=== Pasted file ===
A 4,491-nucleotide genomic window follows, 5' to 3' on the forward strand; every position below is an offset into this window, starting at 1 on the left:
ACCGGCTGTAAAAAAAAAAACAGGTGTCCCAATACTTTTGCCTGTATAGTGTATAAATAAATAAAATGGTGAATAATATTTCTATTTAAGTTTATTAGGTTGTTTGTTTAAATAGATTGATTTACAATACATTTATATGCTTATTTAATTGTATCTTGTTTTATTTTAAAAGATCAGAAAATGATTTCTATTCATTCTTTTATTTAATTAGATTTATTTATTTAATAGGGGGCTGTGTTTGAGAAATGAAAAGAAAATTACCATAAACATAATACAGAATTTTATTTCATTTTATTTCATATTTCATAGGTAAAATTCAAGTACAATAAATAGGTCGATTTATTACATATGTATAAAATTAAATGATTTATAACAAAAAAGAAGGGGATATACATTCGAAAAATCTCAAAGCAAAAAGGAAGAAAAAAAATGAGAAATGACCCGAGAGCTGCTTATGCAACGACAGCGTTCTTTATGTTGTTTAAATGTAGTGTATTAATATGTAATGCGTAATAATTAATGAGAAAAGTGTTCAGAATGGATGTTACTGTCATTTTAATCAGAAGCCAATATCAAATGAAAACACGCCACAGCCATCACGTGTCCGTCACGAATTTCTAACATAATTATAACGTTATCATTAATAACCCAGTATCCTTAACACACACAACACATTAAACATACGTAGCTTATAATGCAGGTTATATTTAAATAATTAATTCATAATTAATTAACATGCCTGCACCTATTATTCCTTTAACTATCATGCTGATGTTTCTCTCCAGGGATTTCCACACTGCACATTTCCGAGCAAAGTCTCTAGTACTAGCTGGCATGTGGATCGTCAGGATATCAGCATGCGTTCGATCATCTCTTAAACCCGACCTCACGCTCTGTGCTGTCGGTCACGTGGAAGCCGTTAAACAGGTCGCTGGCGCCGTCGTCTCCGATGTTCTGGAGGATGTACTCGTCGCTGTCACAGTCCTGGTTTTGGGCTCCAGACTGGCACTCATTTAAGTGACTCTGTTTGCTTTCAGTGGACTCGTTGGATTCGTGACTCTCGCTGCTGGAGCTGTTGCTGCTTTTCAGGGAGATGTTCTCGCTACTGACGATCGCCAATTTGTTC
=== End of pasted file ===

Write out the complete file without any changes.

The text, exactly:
A 4,491-nucleotide genomic window follows, 5' to 3' on the forward strand; every position below is an offset into this window, starting at 1 on the left:
ACCGGCTGTAAAAAAAAAAACAGGTGTCCCAATACTTTTGCCTGTATAGTGTATAAATAAATAAAATGGTGAATAATATTTCTATTTAAGTTTATTAGGTTGTTTGTTTAAATAGATTGATTTACAATACATTTATATGCTTATTTAATTGTATCTTGTTTTATTTTAAAAGATCAGAAAATGATTTCTATTCATTCTTTTATTTAATTAGATTTATTTATTTAATAGGGGGCTGTGTTTGAGAAATGAAAAGAAAATTACCATAAACATAATACAGAATTTTATTTCATTTTATTTCATATTTCATAGGTAAAATTCAAGTACAATAAATAGGTCGATTTATTACATATGTATAAAATTAAATGATTTATAACAAAAAAGAAGGGGATATACATTCGAAAAATCTCAAAGCAAAAAGGAAGAAAAAAAATGAGAAATGACCCGAGAGCTGCTTATGCAACGACAGCGTTCTTTATGTTGTTTAAATGTAGTGTATTAATATGTAATGCGTAATAATTAATGAGAAAAGTGTTCAGAATGGATGTTACTGTCATTTTAATCAGAAGCCAATATCAAATGAAAACACGCCACAGCCATCACGTGTCCGTCACGAATTTCTAACATAATTATAACGTTATCATTAATAACCCAGTATCCTTAACACACACAACACATTAAACATACGTAGCTTATAATGCAGGTTATATTTAAATAATTAATTCATAATTAATTAACATGCCTGCACCTATTATTCCTTTAACTATCATGCTGATGTTTCTCTCCAGGGATTTCCACACTGCACATTTCCGAGCAAAGTCTCTAGTACTAGCTGGCATGTGGATCGTCAGGATATCAGCATGCGTTCGATCATCTCTTAAACCCGACCTCACGCTCTGTGCTGTCGGTCACGTGGAAGCCGTTAAACAGGTCGCTGGCGCCGTCGTCTCCGATGTTCTGGAGGATGTACTCGTCGCTGTCACAGTCCTGGTTTTGGGCTCCAGACTGGCACTCATTTAAGTGACTCTGTTTGCTTTCAGTGGACTCGTTGGATTCGTGACTCTCGCTGCTGGAGCTGTTGCTGCTTTTCAGGGAGATGTTCTCGCTACTGACGATCGCCAATTTGTTC